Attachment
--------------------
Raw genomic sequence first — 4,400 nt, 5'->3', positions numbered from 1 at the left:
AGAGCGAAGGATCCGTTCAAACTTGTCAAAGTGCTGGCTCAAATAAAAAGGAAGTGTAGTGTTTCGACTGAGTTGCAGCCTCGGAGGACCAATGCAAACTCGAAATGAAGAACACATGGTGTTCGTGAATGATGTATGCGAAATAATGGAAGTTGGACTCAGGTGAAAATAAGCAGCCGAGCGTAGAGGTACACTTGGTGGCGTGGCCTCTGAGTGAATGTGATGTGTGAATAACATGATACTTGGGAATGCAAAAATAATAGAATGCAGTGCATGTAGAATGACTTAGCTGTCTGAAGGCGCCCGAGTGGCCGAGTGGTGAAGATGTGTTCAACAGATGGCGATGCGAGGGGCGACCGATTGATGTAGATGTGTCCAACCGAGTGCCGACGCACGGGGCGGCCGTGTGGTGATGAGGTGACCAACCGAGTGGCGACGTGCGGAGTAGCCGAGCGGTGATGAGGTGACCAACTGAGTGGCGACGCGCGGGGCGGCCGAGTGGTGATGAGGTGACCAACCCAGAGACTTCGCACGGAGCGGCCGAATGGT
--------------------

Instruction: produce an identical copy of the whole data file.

Raw genomic sequence first — 4,400 nt, 5'->3', positions numbered from 1 at the left:
AGAGCGAAGGATCCGTTCAAACTTGTCAAAGTGCTGGCTCAAATAAAAAGGAAGTGTAGTGTTTCGACTGAGTTGCAGCCTCGGAGGACCAATGCAAACTCGAAATGAAGAACACATGGTGTTCGTGAATGATGTATGCGAAATAATGGAAGTTGGACTCAGGTGAAAATAAGCAGCCGAGCGTAGAGGTACACTTGGTGGCGTGGCCTCTGAGTGAATGTGATGTGTGAATAACATGATACTTGGGAATGCAAAAATAATAGAATGCAGTGCATGTAGAATGACTTAGCTGTCTGAAGGCGCCCGAGTGGCCGAGTGGTGAAGATGTGTTCAACAGATGGCGATGCGAGGGGCGACCGATTGATGTAGATGTGTCCAACCGAGTGCCGACGCACGGGGCGGCCGTGTGGTGATGAGGTGACCAACCGAGTGGCGACGTGCGGAGTAGCCGAGCGGTGATGAGGTGACCAACTGAGTGGCGACGCGCGGGGCGGCCGAGTGGTGATGAGGTGACCAACCCAGAGACTTCGCACGGAGCGGCCGAATGGT